Good Without God

Good Without God

3.5 29
by Greg M. Epstein
     
 

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A provocative and positive response to Christopher Hitchens, Sam Harris, Richard Dawkins, and other New Atheists, Good Without God makes a bold claim for what nonbelievers do share and believe. Author Greg Epstein, the Humanist chaplain at Harvard, offers a world view for nonbelievers that dispenses with the hostility and intolerance of religion prevalent

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Overview

A provocative and positive response to Christopher Hitchens, Sam Harris, Richard Dawkins, and other New Atheists, Good Without God makes a bold claim for what nonbelievers do share and believe. Author Greg Epstein, the Humanist chaplain at Harvard, offers a world view for nonbelievers that dispenses with the hostility and intolerance of religion prevalent in national bestsellers like God is Not Great and The God Delusion. Epstein’s Good Without God provides a constructive, challenging response to these manifestos by getting to the heart of Humanism and its positive belief in tolerance, community, morality, and good without having to rely on the guidance of a higher being.

Editorial Reviews

Ten percent of Americans and over one billion people worldwide are nonreligious, but media figures still registered surprise when President Barack Obama mentioned the "nonbelievers" in his Inaugural Address. Greg Epstein, the humanist chaplain of Harvard University, maintains that nonbelievers are, in a sense, believers and deserve a seat at the interfaith table. In Good Without God, he speaks affirmatively and non-combatively about humanism and its relationship to other alternatives. A refreshing break from the religion vs. atheism range wars.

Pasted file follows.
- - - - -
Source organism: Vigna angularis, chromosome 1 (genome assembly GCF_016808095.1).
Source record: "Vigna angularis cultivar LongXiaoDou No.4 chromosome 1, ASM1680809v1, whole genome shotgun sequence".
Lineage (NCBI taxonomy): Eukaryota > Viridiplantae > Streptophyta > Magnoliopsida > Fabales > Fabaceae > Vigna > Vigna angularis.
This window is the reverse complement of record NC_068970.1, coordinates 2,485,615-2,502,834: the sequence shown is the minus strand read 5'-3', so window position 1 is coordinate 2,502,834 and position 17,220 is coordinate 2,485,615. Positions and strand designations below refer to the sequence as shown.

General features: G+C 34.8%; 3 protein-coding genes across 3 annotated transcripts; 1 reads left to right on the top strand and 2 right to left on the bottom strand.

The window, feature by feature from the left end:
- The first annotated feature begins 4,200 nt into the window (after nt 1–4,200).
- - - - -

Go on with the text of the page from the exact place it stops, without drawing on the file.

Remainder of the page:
Publishers Weekly
The humanist chaplain at Harvard University offers an updated defense of humanism in response to the belligerent attacks on religion put forward by such new atheists as Richard Dawkins, Sam Harris and Christopher Hitchens. Epstein’s approach to religion is respectful, and for the most part, friendly. He sees liberal Christians, Unitarian Universalists, Jews and spiritual self-help gurus, such as Oprah Winfrey, as natural allies of humanists—though at times he seems impatient for them to admit they no longer believe in a transcendent God. A student of Sherwin Wine, the late rabbi and founder of Humanistic Judaism, Epstein’s humanism is rooted in his mentor’s essentially Jewish formulations. His most impassioned argument is with megachurch pastor Rick Warren and other evangelicals who believe secularism is the enemy and a moral society impossible without a belief in God. While such an argument may be needed, Epstein’s book is marred by redundancies and a lack of organization that suggests it was hastily put together. (Nov.)
Library Journal